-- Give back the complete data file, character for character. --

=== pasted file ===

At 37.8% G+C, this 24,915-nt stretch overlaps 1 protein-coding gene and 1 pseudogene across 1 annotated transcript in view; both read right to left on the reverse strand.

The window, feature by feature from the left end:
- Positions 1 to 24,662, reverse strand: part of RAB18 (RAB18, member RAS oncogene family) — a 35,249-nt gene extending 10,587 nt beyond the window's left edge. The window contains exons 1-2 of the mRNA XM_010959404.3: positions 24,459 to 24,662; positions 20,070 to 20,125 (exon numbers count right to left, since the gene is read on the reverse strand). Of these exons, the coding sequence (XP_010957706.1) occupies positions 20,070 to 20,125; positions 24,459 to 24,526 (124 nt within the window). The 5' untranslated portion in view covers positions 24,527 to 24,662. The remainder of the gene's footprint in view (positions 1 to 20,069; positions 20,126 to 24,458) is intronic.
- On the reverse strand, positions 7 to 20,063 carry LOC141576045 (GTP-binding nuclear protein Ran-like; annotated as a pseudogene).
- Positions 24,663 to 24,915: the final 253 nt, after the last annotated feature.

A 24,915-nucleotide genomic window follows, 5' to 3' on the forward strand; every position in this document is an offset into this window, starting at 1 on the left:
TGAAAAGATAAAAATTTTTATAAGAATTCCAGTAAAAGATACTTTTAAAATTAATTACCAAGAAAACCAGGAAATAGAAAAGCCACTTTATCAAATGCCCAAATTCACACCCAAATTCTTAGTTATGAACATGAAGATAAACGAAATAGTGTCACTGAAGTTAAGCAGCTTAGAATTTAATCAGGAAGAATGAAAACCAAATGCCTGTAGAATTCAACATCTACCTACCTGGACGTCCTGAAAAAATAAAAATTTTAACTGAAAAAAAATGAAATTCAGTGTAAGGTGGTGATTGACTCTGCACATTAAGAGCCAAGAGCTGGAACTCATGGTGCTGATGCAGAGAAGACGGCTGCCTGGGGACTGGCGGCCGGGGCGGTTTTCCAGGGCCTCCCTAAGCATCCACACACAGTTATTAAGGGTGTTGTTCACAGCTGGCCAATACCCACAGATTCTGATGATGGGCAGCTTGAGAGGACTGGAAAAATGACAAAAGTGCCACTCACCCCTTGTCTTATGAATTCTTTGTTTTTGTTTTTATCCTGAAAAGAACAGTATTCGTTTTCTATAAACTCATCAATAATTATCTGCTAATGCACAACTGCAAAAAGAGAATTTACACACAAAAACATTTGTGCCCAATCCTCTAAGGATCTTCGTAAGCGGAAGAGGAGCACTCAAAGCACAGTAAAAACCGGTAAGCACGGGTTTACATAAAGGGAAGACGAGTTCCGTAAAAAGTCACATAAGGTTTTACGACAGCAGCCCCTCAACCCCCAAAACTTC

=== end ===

At 37.8% G+C, this 24,915-nt stretch overlaps 1 protein-coding gene and 1 pseudogene across 1 annotated transcript in view; both read right to left on the reverse strand.

The window, feature by feature from the left end:
- Positions 1 to 24,662, reverse strand: part of RAB18 (RAB18, member RAS oncogene family) — a 35,249-nt gene extending 10,587 nt beyond the window's left edge. The window contains exons 1-2 of the mRNA XM_010959404.3: positions 24,459 to 24,662; positions 20,070 to 20,125 (exon numbers count right to left, since the gene is read on the reverse strand). Of these exons, the coding sequence (XP_010957706.1) occupies positions 20,070 to 20,125; positions 24,459 to 24,526 (124 nt within the window). The 5' untranslated portion in view covers positions 24,527 to 24,662. The remainder of the gene's footprint in view (positions 1 to 20,069; positions 20,126 to 24,458) is intronic.
- On the reverse strand, positions 7 to 20,063 carry LOC141576045 (GTP-binding nuclear protein Ran-like; annotated as a pseudogene).
- Positions 24,663 to 24,915: the final 253 nt, after the last annotated feature.

A 24,915-nucleotide genomic window follows, 5' to 3' on the forward strand; every position in this document is an offset into this window, starting at 1 on the left:
TGAAAAGATAAAAATTTTTATAAGAATTCCAGTAAAAGATACTTTTAAAATTAATTACCAAGAAAACCAGGAAATAGAAAAGCCACTTTATCAAATGCCCAAATTCACACCCAAATTCTTAGTTATGAACATGAAGATAAACGAAATAGTGTCACTGAAGTTAAGCAGCTTAGAATTTAATCAGGAAGAATGAAAACCAAATGCCTGTAGAATTCAACATCTACCTACCTGGACGTCCTGAAAAAATAAAAATTTTAACTGAAAAAAAATGAAATTCAGTGTAAGGTGGTGATTGACTCTGCACATTAAGAGCCAAGAGCTGGAACTCATGGTGCTGATGCAGAGAAGACGGCTGCCTGGGGACTGGCGGCCGGGGCGGTTTTCCAGGGCCTCCCTAAGCATCCACACACAGTTATTAAGGGTGTTGTTCACAGCTGGCCAATACCCACAGATTCTGATGATGGGCAGCTTGAGAGGACTGGAAAAATGACAAAAGTGCCACTCACCCCTTGTCTTATGAATTCTTTGTTTTTGTTTTTATCCTGAAAAGAACAGTATTCGTTTTCTATAAACTCATCAATAATTATCTGCTAATGCACAACTGCAAAAAGAGAATTTACACACAAAAACATTTGTGCCCAATCCTCTAAGGATCTTCGTAAGCGGAAGAGGAGCACTCAAAGCACAGTAAAAACCGGTAAGCACGGGTTTACATAAAGGGAAGACGAGTTCCGTAAAAAGTCACATAAGGTTTTACGACAGCAGCCCCTCAACCCCCAAAACTTC